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1995-1996 index

Distributed November 1995
Contact: Richard Morin

Multimedia lab bends and blends mediums in the arts and humanities

PROVIDENCE, R.I. -- The convergence of the arts and humanities with technology is changing the way authors, composers, scholars and others present their information and their art. For example, musical compositions, once only an experience for the ears, have been extended to include text, video, pictures and animation, thanks to new multimedia technologies.

In the new Multimedia Lab at Brown University, students in arts and humanities are creating musical compositions with the help of computers; writing fiction that combines text with video, sound, images and animation; and creating World Wide Web home pages that engage multiple senses.

"This (multimedia) is a new form of communication that is much more direct than text," said Todd Winkler, associate professor of music. "When I am reading a book about Beethoven, I want to hear what the music sounds like, not just read about it. There is a lot of hype right now, but [multimedia] will fundamentally change teaching and learning."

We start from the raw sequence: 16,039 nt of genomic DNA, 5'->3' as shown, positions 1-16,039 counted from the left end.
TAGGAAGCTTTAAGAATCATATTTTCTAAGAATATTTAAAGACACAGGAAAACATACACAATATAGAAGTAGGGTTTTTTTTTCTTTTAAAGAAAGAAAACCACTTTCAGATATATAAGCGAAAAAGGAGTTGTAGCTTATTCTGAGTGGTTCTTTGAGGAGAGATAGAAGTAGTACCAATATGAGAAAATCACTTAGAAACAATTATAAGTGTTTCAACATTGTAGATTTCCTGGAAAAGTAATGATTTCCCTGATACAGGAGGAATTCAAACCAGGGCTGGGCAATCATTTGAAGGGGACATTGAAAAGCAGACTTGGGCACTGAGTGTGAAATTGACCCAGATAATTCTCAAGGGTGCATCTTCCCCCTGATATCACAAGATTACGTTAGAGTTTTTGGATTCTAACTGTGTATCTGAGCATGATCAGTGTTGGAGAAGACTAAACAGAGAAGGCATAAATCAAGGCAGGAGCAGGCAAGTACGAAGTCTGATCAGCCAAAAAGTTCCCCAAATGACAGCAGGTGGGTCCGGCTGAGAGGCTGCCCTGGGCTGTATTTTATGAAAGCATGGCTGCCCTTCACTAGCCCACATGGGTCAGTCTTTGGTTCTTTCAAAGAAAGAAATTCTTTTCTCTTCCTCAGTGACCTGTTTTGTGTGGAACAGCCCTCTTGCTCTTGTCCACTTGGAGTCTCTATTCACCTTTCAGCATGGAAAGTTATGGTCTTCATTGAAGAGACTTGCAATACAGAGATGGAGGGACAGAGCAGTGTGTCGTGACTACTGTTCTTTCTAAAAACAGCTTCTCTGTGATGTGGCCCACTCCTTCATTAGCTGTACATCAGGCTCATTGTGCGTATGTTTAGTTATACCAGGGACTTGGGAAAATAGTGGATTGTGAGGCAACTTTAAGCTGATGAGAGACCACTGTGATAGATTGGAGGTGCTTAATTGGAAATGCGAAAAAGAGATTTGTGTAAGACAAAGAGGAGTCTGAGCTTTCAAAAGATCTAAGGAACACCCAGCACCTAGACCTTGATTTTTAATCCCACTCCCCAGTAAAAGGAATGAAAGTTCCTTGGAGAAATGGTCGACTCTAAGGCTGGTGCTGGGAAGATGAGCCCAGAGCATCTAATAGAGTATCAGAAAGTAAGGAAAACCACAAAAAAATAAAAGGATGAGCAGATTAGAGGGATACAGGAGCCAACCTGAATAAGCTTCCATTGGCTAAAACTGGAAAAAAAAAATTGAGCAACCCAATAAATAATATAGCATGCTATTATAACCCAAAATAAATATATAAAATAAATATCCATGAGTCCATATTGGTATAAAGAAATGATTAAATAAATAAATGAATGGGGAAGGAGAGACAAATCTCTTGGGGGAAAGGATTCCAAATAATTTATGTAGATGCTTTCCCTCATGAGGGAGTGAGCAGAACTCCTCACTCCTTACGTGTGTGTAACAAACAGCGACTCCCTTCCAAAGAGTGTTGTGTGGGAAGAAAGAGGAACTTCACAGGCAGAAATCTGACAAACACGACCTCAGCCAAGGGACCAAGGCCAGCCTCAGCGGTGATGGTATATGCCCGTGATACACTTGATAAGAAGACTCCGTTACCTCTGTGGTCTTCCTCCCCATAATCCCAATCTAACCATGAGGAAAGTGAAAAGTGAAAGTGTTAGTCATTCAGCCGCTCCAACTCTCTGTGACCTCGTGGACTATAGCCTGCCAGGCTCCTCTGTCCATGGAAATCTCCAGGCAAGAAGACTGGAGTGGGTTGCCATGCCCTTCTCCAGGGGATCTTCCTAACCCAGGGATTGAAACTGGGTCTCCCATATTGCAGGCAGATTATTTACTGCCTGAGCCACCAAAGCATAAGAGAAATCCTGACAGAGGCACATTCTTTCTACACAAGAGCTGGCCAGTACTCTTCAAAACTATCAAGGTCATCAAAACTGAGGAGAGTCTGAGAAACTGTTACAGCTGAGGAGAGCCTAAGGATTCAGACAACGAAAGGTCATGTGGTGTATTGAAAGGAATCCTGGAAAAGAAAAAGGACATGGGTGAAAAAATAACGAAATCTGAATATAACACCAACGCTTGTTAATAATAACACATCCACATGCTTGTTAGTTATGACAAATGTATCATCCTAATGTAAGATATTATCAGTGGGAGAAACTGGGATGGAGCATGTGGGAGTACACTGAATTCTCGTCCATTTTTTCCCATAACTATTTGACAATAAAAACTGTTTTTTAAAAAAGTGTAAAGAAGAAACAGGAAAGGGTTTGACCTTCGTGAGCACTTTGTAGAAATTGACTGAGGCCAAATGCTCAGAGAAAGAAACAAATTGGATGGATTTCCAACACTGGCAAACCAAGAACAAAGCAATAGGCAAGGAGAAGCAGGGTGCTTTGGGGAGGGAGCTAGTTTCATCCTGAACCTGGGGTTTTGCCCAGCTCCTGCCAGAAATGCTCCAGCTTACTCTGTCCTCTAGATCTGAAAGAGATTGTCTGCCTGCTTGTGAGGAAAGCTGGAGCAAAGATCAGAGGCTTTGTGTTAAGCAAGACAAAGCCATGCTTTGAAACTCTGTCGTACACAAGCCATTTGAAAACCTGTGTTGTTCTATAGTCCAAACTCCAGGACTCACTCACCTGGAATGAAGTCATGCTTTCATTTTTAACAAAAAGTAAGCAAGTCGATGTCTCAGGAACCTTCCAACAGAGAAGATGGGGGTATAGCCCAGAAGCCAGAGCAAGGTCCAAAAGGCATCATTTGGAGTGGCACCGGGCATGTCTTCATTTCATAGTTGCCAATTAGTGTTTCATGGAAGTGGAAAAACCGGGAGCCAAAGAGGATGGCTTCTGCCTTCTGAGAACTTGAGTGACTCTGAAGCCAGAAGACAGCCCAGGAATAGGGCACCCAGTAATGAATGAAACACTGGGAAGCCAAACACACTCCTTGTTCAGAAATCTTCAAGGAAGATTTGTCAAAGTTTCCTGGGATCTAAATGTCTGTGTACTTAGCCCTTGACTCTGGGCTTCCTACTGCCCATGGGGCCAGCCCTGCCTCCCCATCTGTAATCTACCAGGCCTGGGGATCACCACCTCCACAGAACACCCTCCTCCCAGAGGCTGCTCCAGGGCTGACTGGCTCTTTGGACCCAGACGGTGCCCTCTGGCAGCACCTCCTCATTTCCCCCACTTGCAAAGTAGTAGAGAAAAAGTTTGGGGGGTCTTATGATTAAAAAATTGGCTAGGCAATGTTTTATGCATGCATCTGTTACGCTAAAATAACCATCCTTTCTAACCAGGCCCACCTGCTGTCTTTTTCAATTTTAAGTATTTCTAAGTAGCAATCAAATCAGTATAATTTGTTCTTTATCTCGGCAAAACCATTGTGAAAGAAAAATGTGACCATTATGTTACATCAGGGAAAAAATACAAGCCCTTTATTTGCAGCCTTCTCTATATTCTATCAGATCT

The Multimedia Lab at Brown is being used by students enrolled in courses in the departments of music, English, visual arts, and modern culture and media. With the equipment available in the Multimedia Lab, students who may or may not have specific artistic talents can become artists. "It allows them to do creative work without the intimidation of the arts," said Winkler, director of the Multimedia Lab. "It is a very liberating experience for people who want to be creative. But you can't turn knobs without dealing with aesthetic issues. Whether any of the students become great artists is hard to determine."

With computer technology becoming an intricate part of today's society, Winkler believes multimedia studies is an area of legitimate inquiry. The interest of students propels that notion even further. "Two students have already declared themselves as multimedia concentrators," Winkler said.

Winkler, a composer with interests in electronic music, opened the Multimedia Lab in 1994 with start-up funds from the University. After spending a year in cramped quarters in the Steinert Music Hall, the Multimedia Lab was moved to more hospitable quarters in the Graduate Center over the summer. A $150,000 grant from AT&T allowed Winkler to purchase more computers, scanners, keyboards, software and digital video and audio equipment. "We spent money to get input and presentation quality high. I want things to come out beautiful," Winkler said.